Thursday, January 10, 2013

Absinthia Returns, Part 1

Shopping mall in Toronto, 2008  (photo by Benson Kua)

Living a Simple Life

My Swedish friend, Absinthia, has kindly agreed to have another conversation with me for this blog.  In 2011, we posted an 8-part series of emails, starting here.  The current series is about living a simple life, and I think you'll enjoy her perspective.

Dear Absinthia,

I have been thinking about you a lot, lately, and I hope we can have another conversation--this time about simple, basic living. As humans, we must start making the transition. Global warming is happening faster than we expected, and we’ve just got to take swift, major steps to correct the way we are living on this Earth.

- amanda


I wanted to think if I have something to say and share about simple living, and I think I do :-) We have been living a small simple life for some years now so I have learned quite a lot, remembered lessons my granny and grandfather taught me, read some, heard some, realised some and thought some too ;-)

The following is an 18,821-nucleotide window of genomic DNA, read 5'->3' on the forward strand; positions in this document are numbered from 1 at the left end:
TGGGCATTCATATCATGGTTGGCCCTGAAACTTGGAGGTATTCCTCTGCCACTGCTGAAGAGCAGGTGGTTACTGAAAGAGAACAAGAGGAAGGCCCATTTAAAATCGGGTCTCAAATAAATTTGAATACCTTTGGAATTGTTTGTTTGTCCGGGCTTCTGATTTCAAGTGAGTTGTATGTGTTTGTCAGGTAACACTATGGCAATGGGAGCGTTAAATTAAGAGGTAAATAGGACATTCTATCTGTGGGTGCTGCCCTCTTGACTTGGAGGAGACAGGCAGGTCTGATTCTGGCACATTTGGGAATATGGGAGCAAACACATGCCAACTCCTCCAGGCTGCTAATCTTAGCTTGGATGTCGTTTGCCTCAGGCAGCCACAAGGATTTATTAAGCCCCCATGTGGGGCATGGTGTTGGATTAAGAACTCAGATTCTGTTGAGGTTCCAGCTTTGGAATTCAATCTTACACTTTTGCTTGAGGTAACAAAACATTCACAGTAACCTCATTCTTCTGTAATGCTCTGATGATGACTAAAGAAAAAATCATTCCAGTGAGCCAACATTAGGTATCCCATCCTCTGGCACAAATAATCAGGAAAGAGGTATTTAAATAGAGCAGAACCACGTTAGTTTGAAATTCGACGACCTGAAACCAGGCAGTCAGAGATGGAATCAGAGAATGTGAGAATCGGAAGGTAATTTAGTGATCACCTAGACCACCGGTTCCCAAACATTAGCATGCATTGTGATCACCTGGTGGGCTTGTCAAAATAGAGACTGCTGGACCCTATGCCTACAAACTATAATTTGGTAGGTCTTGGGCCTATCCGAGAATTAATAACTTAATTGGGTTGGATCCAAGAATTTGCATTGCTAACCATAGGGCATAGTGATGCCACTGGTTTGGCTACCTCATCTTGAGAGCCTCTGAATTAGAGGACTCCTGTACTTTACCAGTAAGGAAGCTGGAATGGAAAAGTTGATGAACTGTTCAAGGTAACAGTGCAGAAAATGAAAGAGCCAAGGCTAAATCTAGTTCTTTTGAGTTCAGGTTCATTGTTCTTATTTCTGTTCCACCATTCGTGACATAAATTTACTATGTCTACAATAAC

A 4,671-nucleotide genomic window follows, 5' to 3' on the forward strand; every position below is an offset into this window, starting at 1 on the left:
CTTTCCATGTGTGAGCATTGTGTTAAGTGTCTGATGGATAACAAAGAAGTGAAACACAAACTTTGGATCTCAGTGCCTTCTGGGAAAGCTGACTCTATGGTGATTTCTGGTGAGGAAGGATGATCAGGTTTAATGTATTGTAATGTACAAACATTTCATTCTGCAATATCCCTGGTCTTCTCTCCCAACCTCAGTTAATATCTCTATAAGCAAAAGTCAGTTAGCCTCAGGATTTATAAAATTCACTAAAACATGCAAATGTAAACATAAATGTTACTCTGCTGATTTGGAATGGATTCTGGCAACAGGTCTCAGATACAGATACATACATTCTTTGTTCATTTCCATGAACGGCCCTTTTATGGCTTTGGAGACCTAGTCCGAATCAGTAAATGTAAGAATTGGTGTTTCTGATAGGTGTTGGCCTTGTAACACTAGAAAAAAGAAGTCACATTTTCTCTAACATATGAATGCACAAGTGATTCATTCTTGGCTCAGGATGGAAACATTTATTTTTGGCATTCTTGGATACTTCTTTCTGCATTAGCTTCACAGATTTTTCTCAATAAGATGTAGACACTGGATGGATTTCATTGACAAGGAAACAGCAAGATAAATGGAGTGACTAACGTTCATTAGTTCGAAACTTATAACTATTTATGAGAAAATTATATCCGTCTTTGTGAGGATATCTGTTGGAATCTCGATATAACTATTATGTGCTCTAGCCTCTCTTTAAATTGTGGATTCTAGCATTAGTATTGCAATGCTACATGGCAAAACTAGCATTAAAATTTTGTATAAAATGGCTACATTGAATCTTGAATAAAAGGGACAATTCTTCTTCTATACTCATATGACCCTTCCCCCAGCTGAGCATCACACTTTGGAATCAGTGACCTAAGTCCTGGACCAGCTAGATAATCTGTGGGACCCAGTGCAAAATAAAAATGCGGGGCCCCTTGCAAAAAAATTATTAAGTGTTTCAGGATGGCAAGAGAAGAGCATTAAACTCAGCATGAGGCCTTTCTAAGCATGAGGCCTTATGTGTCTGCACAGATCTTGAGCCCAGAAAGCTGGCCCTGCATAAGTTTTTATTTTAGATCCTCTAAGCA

I am now a teacher fiber crafts, and I also do commission work.  It may sound strange, but I am much happier and feel physically much better now, even though we have approximately a third as much money as we did before.

I hear and read that many people think that Christmas is a very stressful time. I think that may be because they are focused on the material stuff “Buying, buying, buying!!!” instead of making an experience “let´s have a lovely holiday together: read, tumble around in the snow, and drink hot cocoa!”
And this is the core of the climate-disaster in the making, don´t you think? If we stop the “buying, buying, buying,” then the big businesses cannot enslave the poor countries into child labour, and then the international traders will no longer get rich from all those poisonous mass-producing industries that contaminate the water and the earth, and all the cheap stuff will no longer be transported hence and forth, bought by us and then hardly get any use before we exchange it with some new cheap bad-quality stuff, and then get thrown away at the junk heaps everywhere.
We have completely stopped buying Christmas gifts. We buy trees in an agroforestry-project and send their gift-cards as Christmas cards :-) It saves the earth and gives the growers and their families a way to support themselves. I am happy to have found such a nice project to support. We have supported them for more than 10 years now :-D
- Absinthia
The conversation is continued here:

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